Those figures suggest the city may be close to resolving a painful legal battle with construction workers, police officers and firefighters who developed respiratory problems and other illnesses after working in the sooty ruins after Sept. 11, 2001.
The settlement, worth as much as $713 million, requires that 95 percent of the plaintiffs sign on by Nov. 8.
Mayor Michael Bloomberg implored workers again Tuesday to take the settlement, saying they would avoid a drawn-out fight while guaranteeing themselves at least some compensation.
"We have no desire to be fighting in court with those who acted unselfishly and heroically in their response to that attack, both on 9/11 and in its aftermath," Bloomberg told reporters in a news conference at City Hall.
Since the spring, the thousands suing over the lack of proper masks and other protections at the disaster site have been deciding whether to take a deal that would pay them a few thousand dollars to more than $1 million, depending on the severity of their illness and the likelihood it is connected to the dust.
Lawyers on both sides of the case have been campaigning hard for several months to hit the 95 percent target.
Paul Napoli, who leads a legal partnership representing the bulk of the workers involved in the suit, told The Associated Press that 75 percent of his clients had already signed on, and that if he counted those who have said they intend to opt in but haven't yet completed the paperwork, the acceptance rate tops 90 percent.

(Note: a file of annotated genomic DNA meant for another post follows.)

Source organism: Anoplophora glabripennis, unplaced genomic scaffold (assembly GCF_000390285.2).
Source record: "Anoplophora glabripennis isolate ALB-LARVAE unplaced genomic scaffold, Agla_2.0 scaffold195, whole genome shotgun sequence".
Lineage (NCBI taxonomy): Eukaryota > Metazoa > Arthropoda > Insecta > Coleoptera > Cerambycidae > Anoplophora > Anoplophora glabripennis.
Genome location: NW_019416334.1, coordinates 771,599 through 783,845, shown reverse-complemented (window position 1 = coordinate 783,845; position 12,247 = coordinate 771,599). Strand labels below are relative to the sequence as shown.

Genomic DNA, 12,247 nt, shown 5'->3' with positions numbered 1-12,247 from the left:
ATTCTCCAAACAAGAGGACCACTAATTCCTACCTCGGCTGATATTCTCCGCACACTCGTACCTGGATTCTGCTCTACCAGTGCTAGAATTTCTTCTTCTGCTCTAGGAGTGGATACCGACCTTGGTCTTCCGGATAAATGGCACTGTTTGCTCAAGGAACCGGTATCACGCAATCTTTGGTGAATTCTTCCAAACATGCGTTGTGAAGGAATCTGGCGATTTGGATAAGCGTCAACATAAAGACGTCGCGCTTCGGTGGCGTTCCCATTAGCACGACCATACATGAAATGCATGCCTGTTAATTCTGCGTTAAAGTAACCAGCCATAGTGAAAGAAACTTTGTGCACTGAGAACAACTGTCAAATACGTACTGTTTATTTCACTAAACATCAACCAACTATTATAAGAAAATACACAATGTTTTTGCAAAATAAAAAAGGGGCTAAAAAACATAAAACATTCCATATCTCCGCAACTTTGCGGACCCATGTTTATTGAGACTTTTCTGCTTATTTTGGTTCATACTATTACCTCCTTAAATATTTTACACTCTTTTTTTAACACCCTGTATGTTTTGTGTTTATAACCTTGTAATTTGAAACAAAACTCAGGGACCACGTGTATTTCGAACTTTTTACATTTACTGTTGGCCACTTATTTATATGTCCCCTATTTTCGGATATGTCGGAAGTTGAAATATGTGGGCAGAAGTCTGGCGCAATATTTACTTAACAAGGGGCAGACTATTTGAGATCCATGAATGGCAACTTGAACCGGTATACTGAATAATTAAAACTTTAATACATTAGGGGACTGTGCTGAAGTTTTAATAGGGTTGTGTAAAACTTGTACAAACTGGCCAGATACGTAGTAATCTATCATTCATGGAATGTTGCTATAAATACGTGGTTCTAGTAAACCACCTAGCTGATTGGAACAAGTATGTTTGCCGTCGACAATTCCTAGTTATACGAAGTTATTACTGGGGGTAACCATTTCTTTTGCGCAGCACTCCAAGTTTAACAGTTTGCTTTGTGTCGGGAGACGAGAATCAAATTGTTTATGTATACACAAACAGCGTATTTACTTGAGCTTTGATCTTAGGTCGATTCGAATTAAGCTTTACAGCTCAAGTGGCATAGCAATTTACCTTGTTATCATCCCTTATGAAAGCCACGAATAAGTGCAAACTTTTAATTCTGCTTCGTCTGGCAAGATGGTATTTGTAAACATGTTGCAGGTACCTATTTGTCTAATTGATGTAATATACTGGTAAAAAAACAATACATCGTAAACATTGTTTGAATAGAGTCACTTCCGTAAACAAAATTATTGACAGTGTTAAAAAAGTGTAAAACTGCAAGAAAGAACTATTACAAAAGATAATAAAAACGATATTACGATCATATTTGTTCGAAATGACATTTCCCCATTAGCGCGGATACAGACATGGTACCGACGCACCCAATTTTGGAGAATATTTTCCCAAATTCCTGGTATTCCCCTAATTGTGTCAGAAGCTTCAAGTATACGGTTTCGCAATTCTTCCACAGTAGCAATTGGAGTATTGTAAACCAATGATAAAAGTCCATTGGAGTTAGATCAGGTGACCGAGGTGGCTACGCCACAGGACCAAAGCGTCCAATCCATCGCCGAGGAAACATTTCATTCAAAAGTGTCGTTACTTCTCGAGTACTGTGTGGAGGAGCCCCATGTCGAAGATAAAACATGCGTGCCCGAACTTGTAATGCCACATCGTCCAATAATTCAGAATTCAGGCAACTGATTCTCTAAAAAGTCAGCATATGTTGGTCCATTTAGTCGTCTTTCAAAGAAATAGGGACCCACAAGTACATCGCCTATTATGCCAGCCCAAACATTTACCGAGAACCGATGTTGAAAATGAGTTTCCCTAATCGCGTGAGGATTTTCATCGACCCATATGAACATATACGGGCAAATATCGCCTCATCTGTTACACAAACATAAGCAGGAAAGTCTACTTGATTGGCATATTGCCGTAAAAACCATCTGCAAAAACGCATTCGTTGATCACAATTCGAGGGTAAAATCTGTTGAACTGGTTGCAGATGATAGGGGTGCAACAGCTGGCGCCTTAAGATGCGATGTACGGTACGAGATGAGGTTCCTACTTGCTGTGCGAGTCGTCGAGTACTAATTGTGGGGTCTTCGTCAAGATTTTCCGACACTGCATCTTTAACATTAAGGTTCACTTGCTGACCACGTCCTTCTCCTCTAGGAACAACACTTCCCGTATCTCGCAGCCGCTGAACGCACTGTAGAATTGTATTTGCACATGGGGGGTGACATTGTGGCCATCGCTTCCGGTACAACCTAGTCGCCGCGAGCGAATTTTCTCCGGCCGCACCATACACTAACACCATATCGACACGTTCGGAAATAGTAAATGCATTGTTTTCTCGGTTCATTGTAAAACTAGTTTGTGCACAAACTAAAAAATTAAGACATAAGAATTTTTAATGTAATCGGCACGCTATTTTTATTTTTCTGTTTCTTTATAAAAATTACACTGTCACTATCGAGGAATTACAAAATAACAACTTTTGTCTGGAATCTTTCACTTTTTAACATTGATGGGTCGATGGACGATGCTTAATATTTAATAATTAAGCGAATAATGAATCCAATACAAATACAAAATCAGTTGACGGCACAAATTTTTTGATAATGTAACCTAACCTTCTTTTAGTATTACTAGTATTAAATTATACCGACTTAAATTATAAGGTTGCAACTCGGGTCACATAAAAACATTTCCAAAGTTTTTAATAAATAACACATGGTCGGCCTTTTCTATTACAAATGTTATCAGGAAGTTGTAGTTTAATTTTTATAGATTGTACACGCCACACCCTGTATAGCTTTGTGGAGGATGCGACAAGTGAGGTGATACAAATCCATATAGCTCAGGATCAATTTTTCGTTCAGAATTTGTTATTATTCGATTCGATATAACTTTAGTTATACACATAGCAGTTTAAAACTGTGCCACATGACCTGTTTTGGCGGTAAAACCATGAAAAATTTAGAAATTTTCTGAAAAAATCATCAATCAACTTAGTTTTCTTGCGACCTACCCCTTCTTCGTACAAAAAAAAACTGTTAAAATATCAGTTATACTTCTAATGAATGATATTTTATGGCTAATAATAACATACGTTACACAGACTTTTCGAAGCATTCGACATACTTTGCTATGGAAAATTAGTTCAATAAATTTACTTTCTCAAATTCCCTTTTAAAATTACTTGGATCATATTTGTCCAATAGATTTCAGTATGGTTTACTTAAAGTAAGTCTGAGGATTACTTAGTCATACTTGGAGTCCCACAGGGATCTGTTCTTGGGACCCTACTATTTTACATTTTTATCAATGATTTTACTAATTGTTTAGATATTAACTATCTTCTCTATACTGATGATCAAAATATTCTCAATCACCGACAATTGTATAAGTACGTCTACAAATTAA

Bloomberg and the special master of the now-expired federal 9/11 victim compensation fund, Kenneth Feinberg, urged the workers Tuesday not to miss the deadline.
Their appeal was echoed at the news conference by Jean Marie DeBiase, whose husband, Mark, a phone technician from Jackson, N.J., was killed by lung disease in 2006.
DeBiase said her husband was exposed to trade center dust while setting up communications equipment at the city's disposal site on Staten Island. He suddenly fell ill four years later.
"It will bring closure to everyone involved," she said of the legal settlement. "No amount of money can bring my husband back, but it will enable my family, and others, to have some peace and try to go on with their lives."
At a hearing later Tuesday in federal court in Manhattan, a judge overseeing the settlement advised Napoli and other plaintiff lawyers to reach out again to holdout clients.
U.S. District Judge Alvin Hellerstein said the message should be, "This is a fair deal."
The judge also urged the lawyers to continue their efforts to expand the deal to cover additional defendants who have yet to settle, including some private contractors and the Port Authority of New York and New Jersey, which owned the trade center.
Congress is also considering legislation that would provide billions of dollars' worth of free health care and compensation payments to the workers.
The U.S. House passed a version of the bill last week. Similar legislation is pending in the Senate. Its prospects are uncertain.
Some ground zero workers had been reluctant to settle their legal claims against the city out of fear that doing so would disqualify them from any future federal compensation plan.
As currently written, only workers who reject the legal settlement and insist on taking their claims to court would be barred from participating in a federal aid program.